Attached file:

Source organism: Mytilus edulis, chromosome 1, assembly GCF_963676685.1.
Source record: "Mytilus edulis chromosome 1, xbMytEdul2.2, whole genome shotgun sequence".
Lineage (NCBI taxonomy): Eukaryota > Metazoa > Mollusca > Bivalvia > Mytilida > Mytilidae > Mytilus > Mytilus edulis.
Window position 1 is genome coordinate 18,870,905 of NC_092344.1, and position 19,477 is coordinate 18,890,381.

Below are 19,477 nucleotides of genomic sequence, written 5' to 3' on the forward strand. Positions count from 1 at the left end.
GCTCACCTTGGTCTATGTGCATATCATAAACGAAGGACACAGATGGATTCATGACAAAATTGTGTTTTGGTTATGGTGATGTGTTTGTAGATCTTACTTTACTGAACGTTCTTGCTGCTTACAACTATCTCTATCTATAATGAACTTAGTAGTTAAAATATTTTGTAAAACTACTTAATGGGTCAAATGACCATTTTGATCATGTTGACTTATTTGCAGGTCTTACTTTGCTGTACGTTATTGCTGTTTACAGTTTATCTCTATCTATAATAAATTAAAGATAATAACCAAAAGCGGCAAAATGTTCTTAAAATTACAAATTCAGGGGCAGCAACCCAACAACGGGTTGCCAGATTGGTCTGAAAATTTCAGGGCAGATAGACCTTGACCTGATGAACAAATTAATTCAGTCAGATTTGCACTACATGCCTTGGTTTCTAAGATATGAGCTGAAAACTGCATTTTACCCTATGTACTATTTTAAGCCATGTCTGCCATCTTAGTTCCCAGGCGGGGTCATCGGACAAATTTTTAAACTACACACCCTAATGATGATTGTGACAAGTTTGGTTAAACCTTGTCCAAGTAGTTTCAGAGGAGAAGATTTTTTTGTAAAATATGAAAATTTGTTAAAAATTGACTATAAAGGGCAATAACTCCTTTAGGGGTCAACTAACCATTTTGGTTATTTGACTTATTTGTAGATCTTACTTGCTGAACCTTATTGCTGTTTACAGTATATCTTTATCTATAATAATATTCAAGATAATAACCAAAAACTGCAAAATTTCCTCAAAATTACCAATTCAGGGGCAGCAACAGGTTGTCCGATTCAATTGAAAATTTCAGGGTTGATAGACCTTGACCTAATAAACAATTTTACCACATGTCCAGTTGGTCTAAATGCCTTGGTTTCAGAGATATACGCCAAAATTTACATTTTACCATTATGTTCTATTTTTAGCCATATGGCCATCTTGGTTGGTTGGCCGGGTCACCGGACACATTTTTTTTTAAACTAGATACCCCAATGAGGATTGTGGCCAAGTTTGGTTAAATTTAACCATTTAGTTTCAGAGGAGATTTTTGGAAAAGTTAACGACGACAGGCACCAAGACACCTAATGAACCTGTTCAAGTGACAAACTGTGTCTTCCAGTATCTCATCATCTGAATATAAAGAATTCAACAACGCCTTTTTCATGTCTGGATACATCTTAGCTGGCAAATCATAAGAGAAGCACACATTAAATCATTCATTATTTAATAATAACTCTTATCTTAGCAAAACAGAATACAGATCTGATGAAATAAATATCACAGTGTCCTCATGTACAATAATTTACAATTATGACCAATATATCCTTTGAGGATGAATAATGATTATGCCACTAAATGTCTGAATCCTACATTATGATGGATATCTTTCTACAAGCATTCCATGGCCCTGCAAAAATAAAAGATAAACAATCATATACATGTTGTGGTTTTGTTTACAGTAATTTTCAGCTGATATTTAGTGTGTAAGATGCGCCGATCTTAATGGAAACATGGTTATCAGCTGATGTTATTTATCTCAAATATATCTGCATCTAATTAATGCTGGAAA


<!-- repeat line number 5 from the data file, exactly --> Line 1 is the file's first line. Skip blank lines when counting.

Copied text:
Below are 19,477 nucleotides of genomic sequence, written 5' to 3' on the forward strand. Positions count from 1 at the left end.